14. Summing up, C. R. Sindhu declares that, while dealing with the secured creditor’s written request under Section 14 of the Securitisation Act, the Chief Judicial Magistrate need not give notice to or hear the borrower or any person in possession of the secured asset.
15. Coupled with the circumstances under which ‘prior’ notice could be dispensed with, even the hypothecation agreement has dealt with this contingency. In fact, the debtors in that agreement have waived their right to notice.
16. It pays to reproduce a clause from the hypothecation agreement, dated 31st March 2016, for much turns upon it:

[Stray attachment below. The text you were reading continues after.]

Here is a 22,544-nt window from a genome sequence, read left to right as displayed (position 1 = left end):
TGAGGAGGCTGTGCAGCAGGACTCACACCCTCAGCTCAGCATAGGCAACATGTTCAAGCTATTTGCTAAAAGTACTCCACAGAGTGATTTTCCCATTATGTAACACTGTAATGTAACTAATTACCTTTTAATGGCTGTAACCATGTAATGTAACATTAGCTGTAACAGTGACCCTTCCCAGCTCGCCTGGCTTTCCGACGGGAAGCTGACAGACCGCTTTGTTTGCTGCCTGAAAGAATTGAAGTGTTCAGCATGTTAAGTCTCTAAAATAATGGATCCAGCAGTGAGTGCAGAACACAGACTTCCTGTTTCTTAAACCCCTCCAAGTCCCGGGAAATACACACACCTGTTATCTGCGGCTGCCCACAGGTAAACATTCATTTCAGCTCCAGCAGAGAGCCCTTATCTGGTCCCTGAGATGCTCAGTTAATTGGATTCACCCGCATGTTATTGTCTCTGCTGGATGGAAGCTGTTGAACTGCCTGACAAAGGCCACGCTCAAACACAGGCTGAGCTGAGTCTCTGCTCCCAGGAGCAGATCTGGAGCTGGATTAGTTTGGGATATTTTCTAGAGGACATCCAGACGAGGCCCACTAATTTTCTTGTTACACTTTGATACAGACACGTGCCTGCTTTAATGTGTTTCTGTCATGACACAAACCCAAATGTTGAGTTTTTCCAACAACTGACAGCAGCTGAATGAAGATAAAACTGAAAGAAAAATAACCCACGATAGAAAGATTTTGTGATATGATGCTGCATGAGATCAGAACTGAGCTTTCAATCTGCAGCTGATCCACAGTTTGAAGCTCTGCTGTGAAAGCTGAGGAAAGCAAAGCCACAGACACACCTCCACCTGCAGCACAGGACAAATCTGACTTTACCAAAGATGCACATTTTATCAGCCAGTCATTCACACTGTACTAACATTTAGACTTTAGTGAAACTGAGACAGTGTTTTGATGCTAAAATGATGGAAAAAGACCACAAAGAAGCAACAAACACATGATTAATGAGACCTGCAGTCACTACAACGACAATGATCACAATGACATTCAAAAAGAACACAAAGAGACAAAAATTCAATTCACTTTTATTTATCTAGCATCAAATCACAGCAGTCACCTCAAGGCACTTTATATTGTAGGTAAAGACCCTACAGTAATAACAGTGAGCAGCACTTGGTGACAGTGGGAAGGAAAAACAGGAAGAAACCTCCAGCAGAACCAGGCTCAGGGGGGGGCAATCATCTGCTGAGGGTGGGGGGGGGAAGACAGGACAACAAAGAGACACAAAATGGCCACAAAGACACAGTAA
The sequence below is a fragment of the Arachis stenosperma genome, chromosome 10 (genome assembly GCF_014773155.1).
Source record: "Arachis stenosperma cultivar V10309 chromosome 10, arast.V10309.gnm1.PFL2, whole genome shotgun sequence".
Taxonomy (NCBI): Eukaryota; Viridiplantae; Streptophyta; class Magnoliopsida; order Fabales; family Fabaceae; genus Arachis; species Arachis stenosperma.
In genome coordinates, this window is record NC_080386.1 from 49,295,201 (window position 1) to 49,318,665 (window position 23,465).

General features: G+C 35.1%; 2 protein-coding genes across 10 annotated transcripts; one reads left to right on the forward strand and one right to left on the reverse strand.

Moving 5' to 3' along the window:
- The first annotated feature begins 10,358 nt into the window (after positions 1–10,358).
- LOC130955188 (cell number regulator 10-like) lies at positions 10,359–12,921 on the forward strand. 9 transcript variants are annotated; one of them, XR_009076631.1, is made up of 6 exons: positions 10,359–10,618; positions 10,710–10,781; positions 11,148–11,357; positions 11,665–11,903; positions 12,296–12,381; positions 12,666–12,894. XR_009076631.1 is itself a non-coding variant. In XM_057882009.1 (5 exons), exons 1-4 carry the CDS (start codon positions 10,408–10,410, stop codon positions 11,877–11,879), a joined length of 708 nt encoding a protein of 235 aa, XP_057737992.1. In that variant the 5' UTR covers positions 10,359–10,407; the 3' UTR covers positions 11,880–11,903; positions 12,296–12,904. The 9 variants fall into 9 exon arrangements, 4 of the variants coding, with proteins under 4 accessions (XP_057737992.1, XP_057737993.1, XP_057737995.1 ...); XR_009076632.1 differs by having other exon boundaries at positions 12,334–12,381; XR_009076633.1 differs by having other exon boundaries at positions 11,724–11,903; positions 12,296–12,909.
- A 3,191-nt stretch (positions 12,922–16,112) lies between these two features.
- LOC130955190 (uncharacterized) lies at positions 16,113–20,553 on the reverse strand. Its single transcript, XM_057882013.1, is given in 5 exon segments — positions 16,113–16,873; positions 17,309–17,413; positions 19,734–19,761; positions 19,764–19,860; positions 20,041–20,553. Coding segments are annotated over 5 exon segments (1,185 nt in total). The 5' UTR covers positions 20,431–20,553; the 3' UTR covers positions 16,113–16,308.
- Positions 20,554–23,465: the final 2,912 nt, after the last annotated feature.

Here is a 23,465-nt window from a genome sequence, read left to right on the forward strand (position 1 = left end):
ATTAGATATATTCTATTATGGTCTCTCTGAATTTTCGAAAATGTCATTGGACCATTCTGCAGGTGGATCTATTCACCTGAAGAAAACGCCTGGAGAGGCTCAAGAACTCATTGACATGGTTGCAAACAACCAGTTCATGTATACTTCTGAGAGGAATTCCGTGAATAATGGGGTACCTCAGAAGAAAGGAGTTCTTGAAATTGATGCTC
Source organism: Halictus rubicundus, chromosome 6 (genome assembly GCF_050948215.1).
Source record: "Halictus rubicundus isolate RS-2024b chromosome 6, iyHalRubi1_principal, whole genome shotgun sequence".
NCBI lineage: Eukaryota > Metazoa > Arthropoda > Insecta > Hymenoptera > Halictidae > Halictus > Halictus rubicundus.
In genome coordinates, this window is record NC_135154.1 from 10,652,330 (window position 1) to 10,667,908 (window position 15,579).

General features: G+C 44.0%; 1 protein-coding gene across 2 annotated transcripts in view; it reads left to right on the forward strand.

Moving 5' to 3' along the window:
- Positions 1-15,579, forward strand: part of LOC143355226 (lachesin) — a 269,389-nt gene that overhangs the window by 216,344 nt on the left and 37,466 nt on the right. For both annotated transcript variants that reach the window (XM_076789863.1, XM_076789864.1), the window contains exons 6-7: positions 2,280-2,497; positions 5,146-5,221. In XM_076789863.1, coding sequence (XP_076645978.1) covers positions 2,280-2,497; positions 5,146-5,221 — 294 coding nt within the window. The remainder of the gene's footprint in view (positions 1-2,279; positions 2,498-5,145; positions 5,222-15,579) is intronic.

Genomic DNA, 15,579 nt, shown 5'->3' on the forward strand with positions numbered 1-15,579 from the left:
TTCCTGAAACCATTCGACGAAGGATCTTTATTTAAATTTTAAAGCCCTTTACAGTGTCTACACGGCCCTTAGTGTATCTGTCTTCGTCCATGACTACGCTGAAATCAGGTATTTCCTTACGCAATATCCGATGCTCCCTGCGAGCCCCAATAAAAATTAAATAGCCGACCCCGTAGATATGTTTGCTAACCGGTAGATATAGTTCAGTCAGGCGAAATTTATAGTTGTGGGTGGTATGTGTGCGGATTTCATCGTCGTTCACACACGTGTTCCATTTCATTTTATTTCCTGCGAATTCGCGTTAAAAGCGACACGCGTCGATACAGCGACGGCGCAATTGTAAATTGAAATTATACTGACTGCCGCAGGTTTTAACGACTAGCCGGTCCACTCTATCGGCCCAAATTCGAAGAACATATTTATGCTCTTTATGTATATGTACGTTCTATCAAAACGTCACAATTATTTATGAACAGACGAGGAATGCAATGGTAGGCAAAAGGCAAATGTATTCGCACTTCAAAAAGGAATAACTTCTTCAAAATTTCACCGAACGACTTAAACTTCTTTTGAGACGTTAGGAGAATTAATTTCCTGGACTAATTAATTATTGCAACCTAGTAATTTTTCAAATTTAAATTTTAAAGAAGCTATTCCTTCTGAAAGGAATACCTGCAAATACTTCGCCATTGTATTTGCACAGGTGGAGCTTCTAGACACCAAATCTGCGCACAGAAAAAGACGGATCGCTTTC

"26. That the Bank and its Officers and Agents shall be entitled at any time as if absolute owners and without notice to the Borrowers but at the Borrowers risks and expenses and if so requires as attorneys for and in the name of the Borrowers to enter and remain at any place where the hypothecated goods shall be and to take possession or recover and receive the same and/or appoint any Officer or Officers of the Bank as receiver/s to sell or otherwise deal with all or any part of the hypothecated goods and to enforce, realize, settle, compromise, give notice of demand to debtors and third parties liable to the Borrowers and to deal settle, compromise, give notice of demand to debtors and third parties liable to the Borrowers and to deal with any of the rights aforesaid without being bound to exercise any of these powers or without being liable for any loss in the exercise thereof and without prejudice to the Bank's rights and remedies of suit against the Borrowers and to apply the net proceeds of such sale in or towards liquidation of the balance due to the Bank and the Borrowers hereby agree to accept the Bank's account of sales and realization and to pay any shortfall or deficiency therein shown."